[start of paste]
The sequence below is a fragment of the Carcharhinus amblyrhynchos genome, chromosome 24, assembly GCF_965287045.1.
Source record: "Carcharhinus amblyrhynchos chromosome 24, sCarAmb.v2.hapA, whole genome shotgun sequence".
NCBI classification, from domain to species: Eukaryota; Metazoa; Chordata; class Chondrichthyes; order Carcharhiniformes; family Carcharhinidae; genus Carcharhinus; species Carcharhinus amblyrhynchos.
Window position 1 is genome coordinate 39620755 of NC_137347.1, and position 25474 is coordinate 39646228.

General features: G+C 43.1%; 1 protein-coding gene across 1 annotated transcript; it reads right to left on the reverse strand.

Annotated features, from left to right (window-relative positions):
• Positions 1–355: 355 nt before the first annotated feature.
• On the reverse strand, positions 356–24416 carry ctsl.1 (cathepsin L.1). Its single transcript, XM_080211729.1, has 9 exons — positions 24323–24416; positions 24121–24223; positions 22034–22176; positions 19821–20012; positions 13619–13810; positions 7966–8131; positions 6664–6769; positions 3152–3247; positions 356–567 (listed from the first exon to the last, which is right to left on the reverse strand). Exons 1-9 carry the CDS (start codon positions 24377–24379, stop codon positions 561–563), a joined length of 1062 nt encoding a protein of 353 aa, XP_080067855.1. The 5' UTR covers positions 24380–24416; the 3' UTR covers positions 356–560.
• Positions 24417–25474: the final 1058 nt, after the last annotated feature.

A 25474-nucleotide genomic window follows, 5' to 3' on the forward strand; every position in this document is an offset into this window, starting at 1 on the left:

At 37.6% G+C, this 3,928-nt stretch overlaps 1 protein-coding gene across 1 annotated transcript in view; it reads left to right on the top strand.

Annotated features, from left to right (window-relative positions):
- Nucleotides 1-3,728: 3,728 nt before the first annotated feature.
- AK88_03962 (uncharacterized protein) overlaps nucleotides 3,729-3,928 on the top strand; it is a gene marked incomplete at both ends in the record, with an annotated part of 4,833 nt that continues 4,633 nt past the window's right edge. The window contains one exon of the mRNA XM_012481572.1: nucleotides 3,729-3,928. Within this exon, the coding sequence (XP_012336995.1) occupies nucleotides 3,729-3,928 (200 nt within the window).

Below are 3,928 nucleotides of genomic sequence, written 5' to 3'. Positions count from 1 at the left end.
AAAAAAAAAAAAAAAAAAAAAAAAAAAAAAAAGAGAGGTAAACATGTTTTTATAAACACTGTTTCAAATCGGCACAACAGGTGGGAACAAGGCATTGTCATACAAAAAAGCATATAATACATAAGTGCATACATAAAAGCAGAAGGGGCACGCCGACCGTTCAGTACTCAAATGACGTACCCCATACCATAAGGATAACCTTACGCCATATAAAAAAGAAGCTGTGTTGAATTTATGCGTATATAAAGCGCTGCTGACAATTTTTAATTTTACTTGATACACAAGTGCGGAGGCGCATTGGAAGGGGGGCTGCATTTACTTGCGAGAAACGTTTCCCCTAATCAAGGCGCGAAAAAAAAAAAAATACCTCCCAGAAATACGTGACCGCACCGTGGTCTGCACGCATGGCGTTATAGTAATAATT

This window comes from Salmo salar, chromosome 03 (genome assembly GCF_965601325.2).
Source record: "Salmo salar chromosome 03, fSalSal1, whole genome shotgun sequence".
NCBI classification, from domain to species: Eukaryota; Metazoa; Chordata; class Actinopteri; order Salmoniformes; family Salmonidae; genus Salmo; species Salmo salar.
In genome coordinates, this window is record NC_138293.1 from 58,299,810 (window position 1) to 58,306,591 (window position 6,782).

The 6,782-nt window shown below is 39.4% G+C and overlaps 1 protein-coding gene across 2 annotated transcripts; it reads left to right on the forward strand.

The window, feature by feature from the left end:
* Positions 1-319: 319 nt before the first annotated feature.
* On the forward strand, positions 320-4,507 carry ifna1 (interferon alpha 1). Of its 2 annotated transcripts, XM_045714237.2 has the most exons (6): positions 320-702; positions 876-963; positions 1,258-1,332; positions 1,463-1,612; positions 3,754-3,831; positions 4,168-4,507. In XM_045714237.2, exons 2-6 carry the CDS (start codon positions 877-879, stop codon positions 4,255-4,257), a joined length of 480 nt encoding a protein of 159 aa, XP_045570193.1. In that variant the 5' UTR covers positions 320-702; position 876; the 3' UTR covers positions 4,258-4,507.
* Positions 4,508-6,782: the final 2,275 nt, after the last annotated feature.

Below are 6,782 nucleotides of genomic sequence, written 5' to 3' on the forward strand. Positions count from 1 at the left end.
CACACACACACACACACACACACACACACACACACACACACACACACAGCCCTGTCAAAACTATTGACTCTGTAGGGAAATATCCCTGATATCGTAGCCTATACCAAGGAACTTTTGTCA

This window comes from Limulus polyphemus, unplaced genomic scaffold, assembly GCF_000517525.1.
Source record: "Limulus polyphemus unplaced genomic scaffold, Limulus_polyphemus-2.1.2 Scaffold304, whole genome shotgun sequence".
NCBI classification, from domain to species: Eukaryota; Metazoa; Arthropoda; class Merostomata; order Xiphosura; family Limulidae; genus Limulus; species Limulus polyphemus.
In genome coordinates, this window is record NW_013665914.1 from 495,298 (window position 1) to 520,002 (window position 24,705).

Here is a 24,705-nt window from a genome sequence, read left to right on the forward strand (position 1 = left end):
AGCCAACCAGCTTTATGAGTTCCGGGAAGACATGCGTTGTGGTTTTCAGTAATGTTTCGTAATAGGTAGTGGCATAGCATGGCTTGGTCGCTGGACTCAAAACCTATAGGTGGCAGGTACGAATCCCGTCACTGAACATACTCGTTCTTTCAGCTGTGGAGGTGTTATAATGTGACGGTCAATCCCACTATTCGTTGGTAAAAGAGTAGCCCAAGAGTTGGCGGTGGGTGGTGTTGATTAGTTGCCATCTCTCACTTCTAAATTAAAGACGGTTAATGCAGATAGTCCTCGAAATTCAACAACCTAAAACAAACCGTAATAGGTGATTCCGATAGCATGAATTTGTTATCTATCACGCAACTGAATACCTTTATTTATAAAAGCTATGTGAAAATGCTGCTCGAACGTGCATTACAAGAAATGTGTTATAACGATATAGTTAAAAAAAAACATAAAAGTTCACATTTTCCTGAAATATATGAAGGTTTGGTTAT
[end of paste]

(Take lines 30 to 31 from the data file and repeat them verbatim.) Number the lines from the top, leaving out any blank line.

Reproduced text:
NCBI classification, from domain to species: Eukaryota; Metazoa; Arthropoda; class Merostomata; order Xiphosura; family Limulidae; genus Limulus; species Limulus polyphemus.
In genome coordinates, this window is record NW_013665914.1 from 495,298 (window position 1) to 520,002 (window position 24,705).